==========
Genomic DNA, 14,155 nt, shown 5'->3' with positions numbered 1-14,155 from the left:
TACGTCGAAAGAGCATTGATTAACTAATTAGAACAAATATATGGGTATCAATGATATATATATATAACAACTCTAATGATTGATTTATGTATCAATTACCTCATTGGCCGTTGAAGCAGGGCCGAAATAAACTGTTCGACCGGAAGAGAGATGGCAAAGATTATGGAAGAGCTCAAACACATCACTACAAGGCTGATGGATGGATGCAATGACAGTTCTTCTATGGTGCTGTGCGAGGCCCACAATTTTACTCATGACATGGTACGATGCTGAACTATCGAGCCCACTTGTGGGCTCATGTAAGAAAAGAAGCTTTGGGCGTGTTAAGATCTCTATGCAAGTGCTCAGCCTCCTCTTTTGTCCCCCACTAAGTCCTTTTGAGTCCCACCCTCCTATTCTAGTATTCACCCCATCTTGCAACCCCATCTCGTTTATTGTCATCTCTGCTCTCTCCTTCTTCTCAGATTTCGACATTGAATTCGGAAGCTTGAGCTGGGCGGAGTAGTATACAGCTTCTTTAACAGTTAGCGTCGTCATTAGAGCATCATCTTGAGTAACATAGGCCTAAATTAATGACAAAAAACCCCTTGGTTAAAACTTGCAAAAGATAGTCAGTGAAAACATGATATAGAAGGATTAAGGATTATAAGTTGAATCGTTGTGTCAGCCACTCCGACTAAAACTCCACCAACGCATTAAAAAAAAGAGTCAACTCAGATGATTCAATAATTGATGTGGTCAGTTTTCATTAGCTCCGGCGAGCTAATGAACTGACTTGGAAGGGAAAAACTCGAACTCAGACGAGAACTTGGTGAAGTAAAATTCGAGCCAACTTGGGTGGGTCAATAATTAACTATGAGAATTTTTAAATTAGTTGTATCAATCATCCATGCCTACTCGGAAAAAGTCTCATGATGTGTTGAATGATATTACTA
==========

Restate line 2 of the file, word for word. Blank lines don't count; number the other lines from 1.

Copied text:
TACGTCGAAAGAGCATTGATTAACTAATTAGAACAAATATATGGGTATCAATGATATATATATATAACAACTCTAATGATTGATTTATGTATCAATTACCTCATTGGCCGTTGAAGCAGGGCCGAAATAAACTGTTCGACCGGAAGAGAGATGGCAAAGATTATGGAAGAGCTCAAACACATCACTACAAGGCTGATGGATGGATGCAATGACAGTTCTTCTATGGTGCTGTGCGAGGCCCACAATTTTACTCATGACATGGTACGATGCTGAACTATCGAGCCCACTTGTGGGCTCATGTAAGAAAAGAAGCTTTGGGCGTGTTAAGATCTCTATGCAAGTGCTCAGCCTCCTCTTTTGTCCCCCACTAAGTCCTTTTGAGTCCCACCCTCCTATTCTAGTATTCACCCCATCTTGCAACCCCATCTCGTTTATTGTCATCTCTGCTCTCTCCTTCTTCTCAGATTTCGACATTGAATTCGGAAGCTTGAGCTGGGCGGAGTAGTATACAGCTTCTTTAACAGTTAGCGTCGTCATTAGAGCATCATCTTGAGTAACATAGGCCTAAATTAATGACAAAAAACCCCTTGGTTAAAACTTGCAAAAGATAGTCAGTGAAAACATGATATAGAAGGATTAAGGATTATAAGTTGAATCGTTGTGTCAGCCACTCCGACTAAAACTCCACCAACGCATTAAAAAAAAGAGTCAACTCAGATGATTCAATAATTGATGTGGTCAGTTTTCATTAGCTCCGGCGAGCTAATGAACTGACTTGGAAGGGAAAAACTCGAACTCAGACGAGAACTTGGTGAAGTAAAATTCGAGCCAACTTGGGTGGGTCAATAATTAACTATGAGAATTTTTAAATTAGTTGTATCAATCATCCATGCCTACTCGGAAAAAGTCTCATGATGTGTTGAATGATATTACTA